Your doctor will review your medical history and complete a thorough eye examination to determine the cause of your double vision.  It is necessary to determine the cause to recommend the best and most appropriate treatment for you.  You should tell your doctor about your symptoms, including the position of the double images and anything that makes your symptoms worse or better.  You should let your doctor know if the double vision is intermittent and if it occurs at different times of the day.
 
Your doctor will check how well your eyes move together and how well your eye muscles work.  The functioning of your facial nerves may be evaluated with simple clinical tests.  Your doctor will check your vision.  In some cases, lab tests or medical imaging tests may be ordered to rule out possible underlying medical conditions that might contribute to double vision.

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Treatment
The treatment of double vision depends on the type, cause, and extent of the condition.  There are a wide variety of treatments for double vision.  In some neurological cases, the condition is simply monitored carefully by the doctor until it resolves by itself.  Eye patching may be used to help resolve the condition.  Newer patching concepts are hardly noticeable and include glasses with stick-on opaque areas.  Some types of double vision may be corrected with prism glasses or special contact lenses.  Exercises may be used to strengthen the eye muscles, retrain the nerves, and improve functioning.  Surgery may be used to treat the muscles that move the eye.  Your doctor will discuss your condition with you and help you decide the treatment option that is best for you.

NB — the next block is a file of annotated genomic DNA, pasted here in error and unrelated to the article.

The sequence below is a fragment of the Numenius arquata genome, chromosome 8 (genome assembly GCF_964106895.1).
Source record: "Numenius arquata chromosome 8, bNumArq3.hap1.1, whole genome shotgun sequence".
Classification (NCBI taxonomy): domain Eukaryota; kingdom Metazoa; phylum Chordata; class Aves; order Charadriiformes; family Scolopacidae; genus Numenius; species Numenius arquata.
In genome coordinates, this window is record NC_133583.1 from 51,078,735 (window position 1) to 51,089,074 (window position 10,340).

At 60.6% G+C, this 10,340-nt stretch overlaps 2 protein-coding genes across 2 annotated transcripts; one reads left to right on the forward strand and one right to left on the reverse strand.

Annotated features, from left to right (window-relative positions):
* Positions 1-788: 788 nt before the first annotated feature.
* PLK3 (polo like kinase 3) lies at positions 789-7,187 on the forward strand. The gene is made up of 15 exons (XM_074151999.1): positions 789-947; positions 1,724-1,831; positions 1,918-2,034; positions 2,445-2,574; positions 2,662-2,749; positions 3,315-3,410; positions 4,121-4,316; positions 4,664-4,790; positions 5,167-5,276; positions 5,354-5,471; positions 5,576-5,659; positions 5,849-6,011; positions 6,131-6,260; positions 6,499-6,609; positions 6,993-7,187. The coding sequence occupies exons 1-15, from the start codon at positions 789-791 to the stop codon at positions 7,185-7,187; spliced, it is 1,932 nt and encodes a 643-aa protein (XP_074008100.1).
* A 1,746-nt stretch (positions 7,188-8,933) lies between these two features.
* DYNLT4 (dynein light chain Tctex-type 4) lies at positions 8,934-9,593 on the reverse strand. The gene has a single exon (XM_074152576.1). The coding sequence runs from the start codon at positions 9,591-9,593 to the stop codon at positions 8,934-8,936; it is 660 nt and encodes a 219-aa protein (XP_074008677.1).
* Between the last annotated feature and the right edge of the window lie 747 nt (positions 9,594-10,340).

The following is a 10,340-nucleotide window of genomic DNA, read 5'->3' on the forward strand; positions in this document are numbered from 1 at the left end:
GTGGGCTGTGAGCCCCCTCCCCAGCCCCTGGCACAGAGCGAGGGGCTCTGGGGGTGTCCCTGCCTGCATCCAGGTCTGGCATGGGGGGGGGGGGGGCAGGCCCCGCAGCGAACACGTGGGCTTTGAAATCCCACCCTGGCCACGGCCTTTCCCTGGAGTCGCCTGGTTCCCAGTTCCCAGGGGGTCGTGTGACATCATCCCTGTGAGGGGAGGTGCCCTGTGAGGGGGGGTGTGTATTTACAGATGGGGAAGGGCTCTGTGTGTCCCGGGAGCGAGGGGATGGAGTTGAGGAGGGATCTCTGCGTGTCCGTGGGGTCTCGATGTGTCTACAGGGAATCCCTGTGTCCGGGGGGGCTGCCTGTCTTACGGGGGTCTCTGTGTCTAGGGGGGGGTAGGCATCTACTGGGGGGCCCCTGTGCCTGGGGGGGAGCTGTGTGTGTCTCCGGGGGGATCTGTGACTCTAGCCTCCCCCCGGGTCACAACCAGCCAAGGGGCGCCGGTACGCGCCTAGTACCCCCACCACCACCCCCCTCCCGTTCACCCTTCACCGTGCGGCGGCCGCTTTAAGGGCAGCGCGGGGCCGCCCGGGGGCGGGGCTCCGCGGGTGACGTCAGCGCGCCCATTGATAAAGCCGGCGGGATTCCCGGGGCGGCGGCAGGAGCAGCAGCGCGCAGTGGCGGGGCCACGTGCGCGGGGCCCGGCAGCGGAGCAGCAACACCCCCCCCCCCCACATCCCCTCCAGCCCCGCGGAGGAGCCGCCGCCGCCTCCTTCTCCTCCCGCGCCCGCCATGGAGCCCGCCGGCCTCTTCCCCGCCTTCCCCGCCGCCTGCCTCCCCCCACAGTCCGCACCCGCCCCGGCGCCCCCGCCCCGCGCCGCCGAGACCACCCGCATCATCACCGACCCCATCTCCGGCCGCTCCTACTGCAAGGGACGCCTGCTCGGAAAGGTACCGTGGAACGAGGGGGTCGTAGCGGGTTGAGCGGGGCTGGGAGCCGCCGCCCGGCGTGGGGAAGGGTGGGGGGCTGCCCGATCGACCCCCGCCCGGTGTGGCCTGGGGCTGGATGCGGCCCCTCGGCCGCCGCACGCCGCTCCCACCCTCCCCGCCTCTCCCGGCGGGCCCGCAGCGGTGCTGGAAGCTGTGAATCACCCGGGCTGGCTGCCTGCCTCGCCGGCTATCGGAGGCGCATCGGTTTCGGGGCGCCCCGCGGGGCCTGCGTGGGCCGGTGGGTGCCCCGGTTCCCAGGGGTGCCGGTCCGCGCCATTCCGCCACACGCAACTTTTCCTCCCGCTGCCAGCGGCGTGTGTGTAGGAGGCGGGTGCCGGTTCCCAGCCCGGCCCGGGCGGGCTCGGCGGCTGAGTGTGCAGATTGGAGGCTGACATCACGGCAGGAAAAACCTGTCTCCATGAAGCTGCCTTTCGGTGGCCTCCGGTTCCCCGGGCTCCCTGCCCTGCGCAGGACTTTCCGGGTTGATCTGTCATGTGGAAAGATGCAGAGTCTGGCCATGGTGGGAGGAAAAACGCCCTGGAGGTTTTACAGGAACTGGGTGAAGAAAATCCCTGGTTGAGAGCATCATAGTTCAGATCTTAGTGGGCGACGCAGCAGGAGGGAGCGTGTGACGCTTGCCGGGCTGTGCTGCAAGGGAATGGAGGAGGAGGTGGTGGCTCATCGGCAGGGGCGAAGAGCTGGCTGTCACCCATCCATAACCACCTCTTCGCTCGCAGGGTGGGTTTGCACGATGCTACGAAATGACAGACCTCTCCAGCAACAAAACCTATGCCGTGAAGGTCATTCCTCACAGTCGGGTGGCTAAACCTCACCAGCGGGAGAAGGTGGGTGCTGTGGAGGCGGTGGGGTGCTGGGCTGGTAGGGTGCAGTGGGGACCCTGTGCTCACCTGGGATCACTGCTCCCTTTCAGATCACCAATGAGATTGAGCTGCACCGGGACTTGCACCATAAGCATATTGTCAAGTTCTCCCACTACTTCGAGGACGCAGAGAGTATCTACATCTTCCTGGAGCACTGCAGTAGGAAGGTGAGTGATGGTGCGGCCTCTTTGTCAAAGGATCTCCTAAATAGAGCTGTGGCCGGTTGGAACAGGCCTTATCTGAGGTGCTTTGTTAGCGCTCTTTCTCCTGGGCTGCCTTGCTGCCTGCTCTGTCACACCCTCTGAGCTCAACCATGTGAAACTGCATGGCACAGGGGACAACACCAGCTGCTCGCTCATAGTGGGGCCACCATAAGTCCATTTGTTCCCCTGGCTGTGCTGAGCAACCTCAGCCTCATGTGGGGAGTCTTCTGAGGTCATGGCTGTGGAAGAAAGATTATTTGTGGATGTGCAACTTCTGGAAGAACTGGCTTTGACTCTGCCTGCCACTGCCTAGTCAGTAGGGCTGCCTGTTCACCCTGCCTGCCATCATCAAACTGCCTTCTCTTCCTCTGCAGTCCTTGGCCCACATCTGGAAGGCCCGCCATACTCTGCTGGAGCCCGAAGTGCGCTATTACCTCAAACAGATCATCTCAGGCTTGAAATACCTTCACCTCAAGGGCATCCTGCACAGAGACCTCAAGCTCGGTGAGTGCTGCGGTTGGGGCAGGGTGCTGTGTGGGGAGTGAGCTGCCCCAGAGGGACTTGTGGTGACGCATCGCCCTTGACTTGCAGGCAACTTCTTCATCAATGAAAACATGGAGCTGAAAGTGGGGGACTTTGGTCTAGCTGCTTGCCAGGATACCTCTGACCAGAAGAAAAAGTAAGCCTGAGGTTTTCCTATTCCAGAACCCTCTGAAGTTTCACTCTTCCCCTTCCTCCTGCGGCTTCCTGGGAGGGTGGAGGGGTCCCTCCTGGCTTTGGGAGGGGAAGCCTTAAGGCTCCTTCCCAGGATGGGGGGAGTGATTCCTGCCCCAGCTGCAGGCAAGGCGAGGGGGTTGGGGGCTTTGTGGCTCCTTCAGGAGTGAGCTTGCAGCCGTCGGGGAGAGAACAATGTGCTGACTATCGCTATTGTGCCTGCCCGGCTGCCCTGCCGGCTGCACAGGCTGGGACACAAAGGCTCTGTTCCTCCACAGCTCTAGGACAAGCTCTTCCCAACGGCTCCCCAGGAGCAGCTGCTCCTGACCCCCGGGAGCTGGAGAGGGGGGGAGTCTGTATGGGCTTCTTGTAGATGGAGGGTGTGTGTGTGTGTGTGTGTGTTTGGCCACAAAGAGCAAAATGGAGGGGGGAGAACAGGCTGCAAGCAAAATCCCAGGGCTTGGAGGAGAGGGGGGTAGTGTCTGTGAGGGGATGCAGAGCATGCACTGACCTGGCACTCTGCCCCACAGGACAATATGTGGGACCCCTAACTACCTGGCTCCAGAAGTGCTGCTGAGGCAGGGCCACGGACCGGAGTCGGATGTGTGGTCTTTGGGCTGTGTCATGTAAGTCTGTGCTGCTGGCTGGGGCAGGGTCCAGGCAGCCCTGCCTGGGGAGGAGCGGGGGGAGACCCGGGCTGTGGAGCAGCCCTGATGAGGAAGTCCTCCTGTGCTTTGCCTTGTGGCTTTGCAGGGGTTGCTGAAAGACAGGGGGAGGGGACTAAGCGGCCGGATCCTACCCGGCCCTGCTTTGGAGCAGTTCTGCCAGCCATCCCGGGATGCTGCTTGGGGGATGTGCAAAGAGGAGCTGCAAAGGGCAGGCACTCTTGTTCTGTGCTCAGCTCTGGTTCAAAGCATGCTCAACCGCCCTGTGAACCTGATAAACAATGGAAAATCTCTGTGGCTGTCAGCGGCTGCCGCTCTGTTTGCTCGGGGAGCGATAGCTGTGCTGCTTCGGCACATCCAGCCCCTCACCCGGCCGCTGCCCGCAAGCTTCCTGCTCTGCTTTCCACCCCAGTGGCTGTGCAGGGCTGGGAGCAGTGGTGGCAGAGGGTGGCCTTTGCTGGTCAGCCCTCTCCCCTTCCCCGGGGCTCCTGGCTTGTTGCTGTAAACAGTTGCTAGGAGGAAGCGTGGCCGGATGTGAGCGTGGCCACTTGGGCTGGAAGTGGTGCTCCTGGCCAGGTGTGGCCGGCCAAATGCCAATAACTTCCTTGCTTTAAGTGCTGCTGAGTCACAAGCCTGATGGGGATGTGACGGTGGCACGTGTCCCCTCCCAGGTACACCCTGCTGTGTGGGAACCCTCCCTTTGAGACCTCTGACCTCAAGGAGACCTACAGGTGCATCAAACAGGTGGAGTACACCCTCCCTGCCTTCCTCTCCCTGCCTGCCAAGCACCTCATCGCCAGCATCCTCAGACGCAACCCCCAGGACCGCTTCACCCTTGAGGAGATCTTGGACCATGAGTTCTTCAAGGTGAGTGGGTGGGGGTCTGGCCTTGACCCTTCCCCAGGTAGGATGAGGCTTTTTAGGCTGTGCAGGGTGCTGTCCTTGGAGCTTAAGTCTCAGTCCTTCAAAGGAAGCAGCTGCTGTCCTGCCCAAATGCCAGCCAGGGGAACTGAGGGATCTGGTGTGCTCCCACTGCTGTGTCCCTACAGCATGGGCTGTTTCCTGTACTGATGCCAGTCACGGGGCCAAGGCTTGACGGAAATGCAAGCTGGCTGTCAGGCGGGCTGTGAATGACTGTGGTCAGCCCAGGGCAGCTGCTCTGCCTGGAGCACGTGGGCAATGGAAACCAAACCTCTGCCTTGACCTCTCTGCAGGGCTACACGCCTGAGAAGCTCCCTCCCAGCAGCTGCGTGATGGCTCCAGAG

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This information is intended for educational and informational purposes only. It should not be used in place of an individual consultation or examination or replace the advice of your health care professional and should not be relied upon to determine diagnosis or course of treatment.

The iHealthSpot patient education library was written collaboratively by the iHealthSpot editorial team which includes Senior Medical Authors Dr. Mary Car-Blanchard, OTD/OTR/L and Valerie K. Clark, and the following editorial advisors: Steve Meadows, MD, Ernie F. Soto, DDS, Ronald J. Glatzer, MD, Jonathan Rosenberg, MD, Christopher M. Nolte, MD, David Applebaum, MD, Jonathan M. Tarrash, MD, and Paula Soto, RN/BSN. This content complies with the HONcode standard for trustworthy health information. The library commenced development on September 1, 2005 with the latest update/addition on April 13th, 2016. For information on iHealthSpot’s other services including medical website design, visit www.iHealthSpot.com.